In this Master movie review, I’ll cover four of the main characters – Vijay Sethupathi, Anirudh Ravichander, Zee Renee, and Mariama Diallo. In my opinion, they all deserve a better role than they get here. But will I be able to give them the proper level of support? Let’s take a look! We’ll start with Mariama Diallo, who plays a mysterious woman in a movie starring Vijay Sethupathi.
The film begins with a sequence in which JD (Vijay Sethupathi) is running in trains and fighting in buses. While this is fairly predictable, it does show off Vijay’s charm and nonchalant attitude in an entertaining way. The film does not take itself too seriously and is a pleasant, if uneven, watch. But if you’re looking for a gripping action flick, Master could be the film for you.
The action sequences are well-executed, the score is perfect, and Vijay’s macho persona is backed by some class acting. Though he has been cast opposite bigger actors, the film is an enigma. Despite its flaws, Vijay Sethupathi’s performance here is worth watching. Despite this film’s high price, Vijay Sethupathi proves once again why he deserves to be at the top of the list.
Anirudh Ravichander, also known as Anirudh, is a young South Indian musician and film composer. Born in 1990, his father is the late actor Ravi Raghavendra. He has won two Filmfare Awards, nine SIIMA Awards, six Edison Awards, five Vijaya Awards and numerous other accolades. His debut song “3” became a hit with the youth and garnered praise from critics and film fans alike.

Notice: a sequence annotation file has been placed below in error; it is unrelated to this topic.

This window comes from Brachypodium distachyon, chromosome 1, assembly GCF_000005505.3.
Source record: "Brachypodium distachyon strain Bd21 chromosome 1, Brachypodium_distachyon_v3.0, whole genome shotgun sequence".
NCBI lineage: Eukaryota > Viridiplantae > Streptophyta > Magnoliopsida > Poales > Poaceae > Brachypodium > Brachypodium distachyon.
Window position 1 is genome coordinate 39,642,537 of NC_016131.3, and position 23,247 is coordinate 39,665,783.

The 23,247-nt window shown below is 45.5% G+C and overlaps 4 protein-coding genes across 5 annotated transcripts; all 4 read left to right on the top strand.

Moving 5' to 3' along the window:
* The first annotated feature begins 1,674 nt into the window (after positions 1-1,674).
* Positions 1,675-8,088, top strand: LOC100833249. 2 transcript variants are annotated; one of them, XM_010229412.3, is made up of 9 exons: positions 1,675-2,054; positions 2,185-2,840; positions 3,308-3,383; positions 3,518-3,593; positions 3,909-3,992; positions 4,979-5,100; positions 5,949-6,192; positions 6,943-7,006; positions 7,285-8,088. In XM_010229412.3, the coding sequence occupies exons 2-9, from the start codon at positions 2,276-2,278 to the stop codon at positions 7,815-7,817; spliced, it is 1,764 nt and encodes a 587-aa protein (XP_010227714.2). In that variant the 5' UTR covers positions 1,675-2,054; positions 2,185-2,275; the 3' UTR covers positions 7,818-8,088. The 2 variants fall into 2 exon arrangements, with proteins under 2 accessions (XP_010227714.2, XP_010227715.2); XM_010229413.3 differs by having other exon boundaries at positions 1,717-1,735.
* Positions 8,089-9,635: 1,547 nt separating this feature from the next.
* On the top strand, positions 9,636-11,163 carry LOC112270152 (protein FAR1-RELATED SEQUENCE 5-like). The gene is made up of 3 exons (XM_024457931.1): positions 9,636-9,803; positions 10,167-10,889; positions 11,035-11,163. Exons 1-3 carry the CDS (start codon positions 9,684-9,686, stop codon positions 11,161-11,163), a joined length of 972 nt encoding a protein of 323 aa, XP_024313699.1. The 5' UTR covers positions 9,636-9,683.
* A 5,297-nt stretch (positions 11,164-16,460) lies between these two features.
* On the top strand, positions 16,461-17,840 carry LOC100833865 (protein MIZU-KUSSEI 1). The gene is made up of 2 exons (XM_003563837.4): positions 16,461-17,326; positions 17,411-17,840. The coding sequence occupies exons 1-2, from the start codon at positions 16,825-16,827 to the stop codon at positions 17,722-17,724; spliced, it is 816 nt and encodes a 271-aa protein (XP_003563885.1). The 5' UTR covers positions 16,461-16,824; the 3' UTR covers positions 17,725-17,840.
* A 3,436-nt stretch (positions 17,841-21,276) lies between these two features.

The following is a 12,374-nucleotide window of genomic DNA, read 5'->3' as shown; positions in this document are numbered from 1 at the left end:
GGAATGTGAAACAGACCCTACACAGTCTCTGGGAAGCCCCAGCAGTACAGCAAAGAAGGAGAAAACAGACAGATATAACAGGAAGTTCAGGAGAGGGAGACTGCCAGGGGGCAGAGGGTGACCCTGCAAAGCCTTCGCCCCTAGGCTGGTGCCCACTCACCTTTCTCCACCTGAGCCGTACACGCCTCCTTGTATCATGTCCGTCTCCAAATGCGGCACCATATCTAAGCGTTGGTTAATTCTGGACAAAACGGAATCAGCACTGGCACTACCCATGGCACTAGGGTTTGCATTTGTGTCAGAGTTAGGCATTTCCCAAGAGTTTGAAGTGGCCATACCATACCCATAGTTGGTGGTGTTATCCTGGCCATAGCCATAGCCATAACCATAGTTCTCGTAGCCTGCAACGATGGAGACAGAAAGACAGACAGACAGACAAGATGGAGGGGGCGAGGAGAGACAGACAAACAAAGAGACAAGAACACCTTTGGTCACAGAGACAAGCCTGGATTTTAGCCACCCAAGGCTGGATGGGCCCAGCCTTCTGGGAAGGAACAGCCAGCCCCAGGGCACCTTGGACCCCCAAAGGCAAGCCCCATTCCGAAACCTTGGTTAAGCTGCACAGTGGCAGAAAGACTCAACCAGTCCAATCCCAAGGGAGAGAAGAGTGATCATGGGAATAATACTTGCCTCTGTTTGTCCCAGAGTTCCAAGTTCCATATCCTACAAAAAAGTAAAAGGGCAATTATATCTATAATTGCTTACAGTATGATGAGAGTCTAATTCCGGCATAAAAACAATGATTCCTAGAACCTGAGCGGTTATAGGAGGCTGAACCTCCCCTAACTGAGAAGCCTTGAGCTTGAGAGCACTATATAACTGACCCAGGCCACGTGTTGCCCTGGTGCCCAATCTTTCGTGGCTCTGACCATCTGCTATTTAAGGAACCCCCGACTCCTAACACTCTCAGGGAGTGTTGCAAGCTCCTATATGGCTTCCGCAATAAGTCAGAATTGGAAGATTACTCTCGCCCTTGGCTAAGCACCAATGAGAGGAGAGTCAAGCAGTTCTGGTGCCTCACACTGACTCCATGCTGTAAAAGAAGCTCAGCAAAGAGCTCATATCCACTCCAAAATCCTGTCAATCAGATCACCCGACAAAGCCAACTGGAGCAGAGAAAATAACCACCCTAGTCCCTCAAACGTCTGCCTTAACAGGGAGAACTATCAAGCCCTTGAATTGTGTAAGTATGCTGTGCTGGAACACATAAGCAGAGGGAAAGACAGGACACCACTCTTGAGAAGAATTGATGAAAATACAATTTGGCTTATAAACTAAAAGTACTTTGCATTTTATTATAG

The movie begins with an elaborate introduction to the villain, a ruthless goon. The villain exploits juvenile offenders, but he is put on the spot by a fearless teacher. Vijay has fun as the fearless professor JD, while Anirudh Ravichander’s background score is cool and swagger-filled. The movie has a good sense of humour and stylishly choreographed action sequences.
My Zee Renee Master movie review reveals that I was not enamored of the movie. The film’s premise is a college professor who works at a correctional facility for young criminals. In this case, she takes on a rowdy criminal. The premise of the movie is interesting enough to make it worth seeing, but it fails to deliver on its promises. Despite some interesting elements, “Master” lacks credibility.
The film tells the story of Gail Bishop, a Black woman who becomes the first Black “master” at an all-white institution. The movie follows the journey of this first-generation Black “master.” In her past life, Gail attended a predominantly White institution, and the two women’s stories are interwoven throughout the film. Jasmine, meanwhile, is a freshman who moves into dorms. One student, who is handing out room numbers, notices her room and calls over her white colleagues.
In “Master,” Mariama Diallo takes the haunted house tradition to a whole new level. Set at a fictional New England college, the story follows three Black women, Jasmine (Zoe Renee), a freshman who moves into a supposedly haunted room, and Liv (Amber Gray), a literature professor struggling for tenure. The film features two ghosts: the 17th-century witch Margaret Millett and the first Black student at Ancaster College.
The movie has a finely honed style, and its social commentary is as disturbing as its frightening characters. Unlike “Get Out,” “Master” isn’t a classic horror film, and despite the jump scares, it maintains its metaphoric undertones and deft sensitivity to the power of images. This is a strong point of Diallo’s first feature, and it will be hard to beat.